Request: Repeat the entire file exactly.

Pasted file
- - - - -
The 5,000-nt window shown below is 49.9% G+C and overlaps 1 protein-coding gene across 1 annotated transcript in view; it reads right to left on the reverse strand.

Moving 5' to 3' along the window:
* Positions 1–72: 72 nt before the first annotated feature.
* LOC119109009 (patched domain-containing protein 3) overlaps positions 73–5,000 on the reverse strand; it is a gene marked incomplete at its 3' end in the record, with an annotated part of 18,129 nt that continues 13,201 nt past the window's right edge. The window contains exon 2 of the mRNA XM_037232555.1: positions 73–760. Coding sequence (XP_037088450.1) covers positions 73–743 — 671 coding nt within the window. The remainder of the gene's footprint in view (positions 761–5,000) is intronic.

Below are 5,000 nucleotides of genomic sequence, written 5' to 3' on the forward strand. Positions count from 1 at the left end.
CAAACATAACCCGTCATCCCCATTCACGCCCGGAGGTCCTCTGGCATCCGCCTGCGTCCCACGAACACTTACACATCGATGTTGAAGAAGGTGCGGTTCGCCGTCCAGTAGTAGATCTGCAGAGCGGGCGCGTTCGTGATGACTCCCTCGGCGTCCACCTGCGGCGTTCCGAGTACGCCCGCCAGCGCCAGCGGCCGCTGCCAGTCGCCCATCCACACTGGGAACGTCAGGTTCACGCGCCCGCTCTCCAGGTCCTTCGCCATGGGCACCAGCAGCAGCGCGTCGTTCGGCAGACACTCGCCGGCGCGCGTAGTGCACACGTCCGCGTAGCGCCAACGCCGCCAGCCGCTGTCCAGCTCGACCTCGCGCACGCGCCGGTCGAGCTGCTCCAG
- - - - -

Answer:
The 5,000-nt window shown below is 49.9% G+C and overlaps 1 protein-coding gene across 1 annotated transcript in view; it reads right to left on the reverse strand.

Moving 5' to 3' along the window:
* Positions 1–72: 72 nt before the first annotated feature.
* LOC119109009 (patched domain-containing protein 3) overlaps positions 73–5,000 on the reverse strand; it is a gene marked incomplete at its 3' end in the record, with an annotated part of 18,129 nt that continues 13,201 nt past the window's right edge. The window contains exon 2 of the mRNA XM_037232555.1: positions 73–760. Coding sequence (XP_037088450.1) covers positions 73–743 — 671 coding nt within the window. The remainder of the gene's footprint in view (positions 761–5,000) is intronic.

Below are 5,000 nucleotides of genomic sequence, written 5' to 3' on the forward strand. Positions count from 1 at the left end.
CAAACATAACCCGTCATCCCCATTCACGCCCGGAGGTCCTCTGGCATCCGCCTGCGTCCCACGAACACTTACACATCGATGTTGAAGAAGGTGCGGTTCGCCGTCCAGTAGTAGATCTGCAGAGCGGGCGCGTTCGTGATGACTCCCTCGGCGTCCACCTGCGGCGTTCCGAGTACGCCCGCCAGCGCCAGCGGCCGCTGCCAGTCGCCCATCCACACTGGGAACGTCAGGTTCACGCGCCCGCTCTCCAGGTCCTTCGCCATGGGCACCAGCAGCAGCGCGTCGTTCGGCAGACACTCGCCGGCGCGCGTAGTGCACACGTCCGCGTAGCGCCAACGCCGCCAGCCGCTGTCCAGCTCGACCTCGCGCACGCGCCGGTCGAGCTGCTCCAG